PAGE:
Big Data studies: having fun rolling virtual dice in R


I devoted a day to learn and play with RStudio to generate random values. Just a cool stuff to know later when more serious probabilities will be analysed.

I wrote my self-made functions for rolling and also draw simple charts with results.

Rolling 6 sided dice

This is how it looks when just run

dice.roll <- function(n){sample(1:n, size = 1)}
dice.roll(6)
for (i in c(1:10)){
print(dice.roll(6))
}

[1] 4
[1] 1
[1] 5
[1] 4
[1] 1
[1] 2
[1] 6
[1] 2
[1] 3
[1] 1

and this is how it looks like when chart drawn. Remember to vectorize function.

dice.roll <- function(n){sample(1:6, size = 1)}
dice.roll <- Vectorize(dice.roll)
plot(dice.roll(1:100), type="o", col="blue", xlab="Times rolled", ylab="Value rolled")
title(main="Rolling dice", col.main="red", font.main=4)

Diceroll

Rolling 12 sided dice

> for (i in c(1:10)){
print(dice.roll(12))
}

[1] 8
[1] 1
[1] 12
[1] 3
[1] 2
[1] 10
[1] 9
[1] 10
[1] 4
[1] 1

Chart

dice.roll <- function(n){sample(1:12, size = 1)}
dice.roll <- Vectorize(dice.roll)
plot(dice.roll(1:100), type="o", pch=23, lty=2, col="green", xlab="Times rolled", ylab="Value rolled")
title(main="Rolling 12-sided dice", col.main="brown", font.main=2)

Dice-12-sided

2-sided – like tossing a coin

> for (i in c(1:10)){
print(dice.roll(2))
}

[1] 1
[1] 2
[1] 1
[1] 1
[1] 1
[1] 2
[1] 1
[1] 2
[1] 1
[1] 1

Chart

dice.roll <- function(n){sample(1:2, size = 1)}
dice.roll <- Vectorize(dice.roll)
plot(dice.roll(1:100), type="l", pch=20, lty=1, col="violet", xlab="Times tossed", ylab="Value tossed")
title(main="Tossing a coin", col.main="dark blue", font.main=2)

Coin.png

Let’s walk through some very simple probability examples.

Q1: What is the probability to roll equal numbers rolling 2 dices one time?

To find that I am going to understand the space of good rolls and probability then is good vs all.

c <- expand.grid(x=1:6, y=1:6)
cat("total possible combinations for two dice are ", nrow(c))
cat("I can have equal numbers rolled in ", length(which(c[1] == c[2])), " ways")
pA <- length(which(c[1] == c[2]))/nrow(c)
cat("Probability p(A) to roll equal numbers is: ", pA)

total possible combinations for two dice are 36
I can have equal numbers rolled in 6 ways
Probability p(A) to roll equal numbers is: 0.1666667

Q2: What is the probability to roll sum between 7 and 10 when rolling 2 dices?

cat("combinations to have sum between 7 and 10 are ",length(which(rowSums(c) >= 7 & rowSums(c) <= 10)))
pB <- length(which(rowSums(c) >= 7 & rowSums(c) <= 10))/nrow(c)
cat("Probability p(B) to roll sum between 7 and 10, is: ", pB)

combinations to have sum between 7 and 10 are 18
Probability p(B) to roll sum between 7 and 10, is: 0.5

Q3: What is the probability to roll sum 2 or 7 or 8 when rolling 2 dices?

cat("sum is 2 or 7 or 8 combinations are ",length(which(rowSums(c) == 2 | rowSums(c) == 7 | rowSums(c) == 8)))
pC <- length(which(rowSums(c) == 2 | rowSums(c) == 7 | rowSums(c) == 8)) / nrow(c)
cat("Probability p(C) to get sum 2 or 7 or 8, is: ", pC)

sum is 2 or 7 or 8 combinations are 12
Probability p(C) to get sum 2 or 7 or 8, is: 0.3333333

Draw probabilities of sequential Heads for coin or Six for dice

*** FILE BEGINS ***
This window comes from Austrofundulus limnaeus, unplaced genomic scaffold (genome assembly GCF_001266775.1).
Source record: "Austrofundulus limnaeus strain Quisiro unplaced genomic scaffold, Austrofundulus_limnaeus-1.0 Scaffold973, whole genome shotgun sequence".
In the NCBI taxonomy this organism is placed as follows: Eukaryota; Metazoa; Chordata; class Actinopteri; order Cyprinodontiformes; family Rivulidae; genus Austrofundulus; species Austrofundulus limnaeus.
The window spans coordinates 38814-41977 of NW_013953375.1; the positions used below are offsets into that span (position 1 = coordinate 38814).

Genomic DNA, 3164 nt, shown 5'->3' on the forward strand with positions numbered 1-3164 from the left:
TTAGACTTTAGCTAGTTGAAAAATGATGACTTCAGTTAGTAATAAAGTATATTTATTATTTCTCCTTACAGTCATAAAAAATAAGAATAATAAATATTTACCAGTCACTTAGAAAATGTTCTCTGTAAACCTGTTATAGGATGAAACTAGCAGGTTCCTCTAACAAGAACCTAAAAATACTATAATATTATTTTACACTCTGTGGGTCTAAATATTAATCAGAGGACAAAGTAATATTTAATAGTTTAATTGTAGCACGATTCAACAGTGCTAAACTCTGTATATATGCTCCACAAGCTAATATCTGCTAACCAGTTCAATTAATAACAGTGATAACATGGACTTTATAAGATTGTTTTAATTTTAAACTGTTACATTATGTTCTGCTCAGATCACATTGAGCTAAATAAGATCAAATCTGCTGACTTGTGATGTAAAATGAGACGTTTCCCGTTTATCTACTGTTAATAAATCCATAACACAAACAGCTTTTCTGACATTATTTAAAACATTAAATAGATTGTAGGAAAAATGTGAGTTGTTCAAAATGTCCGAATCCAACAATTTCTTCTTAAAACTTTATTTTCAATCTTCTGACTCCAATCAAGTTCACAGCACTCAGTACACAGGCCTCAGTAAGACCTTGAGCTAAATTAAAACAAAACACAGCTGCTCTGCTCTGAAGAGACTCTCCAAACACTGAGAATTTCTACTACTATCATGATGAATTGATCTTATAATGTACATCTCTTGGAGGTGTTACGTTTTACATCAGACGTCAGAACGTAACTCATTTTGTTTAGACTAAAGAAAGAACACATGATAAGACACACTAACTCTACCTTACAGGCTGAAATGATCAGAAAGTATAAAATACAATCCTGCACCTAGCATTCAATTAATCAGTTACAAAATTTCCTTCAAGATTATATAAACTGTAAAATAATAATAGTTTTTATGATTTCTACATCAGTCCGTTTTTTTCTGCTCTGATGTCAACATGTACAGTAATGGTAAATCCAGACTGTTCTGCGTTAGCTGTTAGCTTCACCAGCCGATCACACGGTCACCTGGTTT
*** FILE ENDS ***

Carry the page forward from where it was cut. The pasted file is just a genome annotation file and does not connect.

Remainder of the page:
coins <- function(x)
{
 1/2^(x-1)
}

dice <- function(x)
{
 1/6^(x-1)
}

x<-2:15

plot(x,coins(x),type="l",ylim=c(0,1),col="red",
 lwd=3,lty=3,main="Probability of sequential Head for coin or six for dice", ylab="probability",
 xlab="rolls count", log="x", axes=F)
axis(2,at=seq(0,1,0.1),labels=T)
axis(1,at=seq(0,max(x),1),labels=T)
lines(x,dice(x),type="l",col="blue",lwd=2,lty=2)

legend(2, 1, legend=c("Coins", "Dice"),
 col=c("red", "blue"), lty=3:2, cex=0.9)

CoinsDices.png

Let’s roll three dice ten times

dice.roll <- function(x,n){sample(1:x, size = n, replace=TRUE)}
dice.roll(6,3)

for (i in c(1:10)){
 print(dice.roll(6,3))
}

[1] 3 3 3
[1] 2 2 5
[1] 6 5 1
[1] 6 4 6
[1] 4 1 5
[1] 2 1 1
[1] 6 3 6
[1] 5 6 1
[1] 5 6 4
[1] 3 6 1

Q4: When three dice rolled, what is the probability to have at least one “1” at a condition that different numbers are rolled?

Conditional probability is easy: P(A|B) = P(A ∩ B) / P(B)

  • A is “have at least one 1”
  • B is “roll different numbers” – not always happens, so a probability to be found

I’ll do now like engineers do – just calculate sample sizes :) without formulas

c <- expand.grid(x=1:6, y=1:6, z=1:6)
cat("P(A ∩ B) Combination count when at least one is 1 and different numbers rolled",length(which(c[1] != c[2]&c[2] != c[3]&c[1] != c[3]&(c[1] == 1 | c[2] == 1 | c[3]==1))),
 " and total count of combinations is ", nrow(c))
pAB <- length(which(c[1] != c[2]&c[2] != c[3]&c[1] != c[3]&(c[1] == 1 | c[2] == 1 | c[3]==1)))/nrow(c)
cat("P(B) = combinations count when different numbers rolled ",length(which(c[1] != c[2]&c[2] != c[3]&c[1] != c[3])),
 " and total count of combinations is", nrow(c))
pB <- length(which(c[1] != c[2]&c[2] != c[3]&c[1] != c[3]))/nrow(c)
cat("P(A|B) = P(A ∩ B) / P(B) = ", pAB / pB)

P(A ∩ B) Combination count when at least one is 1 and different numbers rolled 60 and total count of combinations is 216
P(B) = combinations count when different numbers rolled 120 and total count of combinations is 216
P(A|B) = P(A ∩ B) / P(B) = 0.5

Next time – some of binomials. I wish I had 48 hours a day.

 

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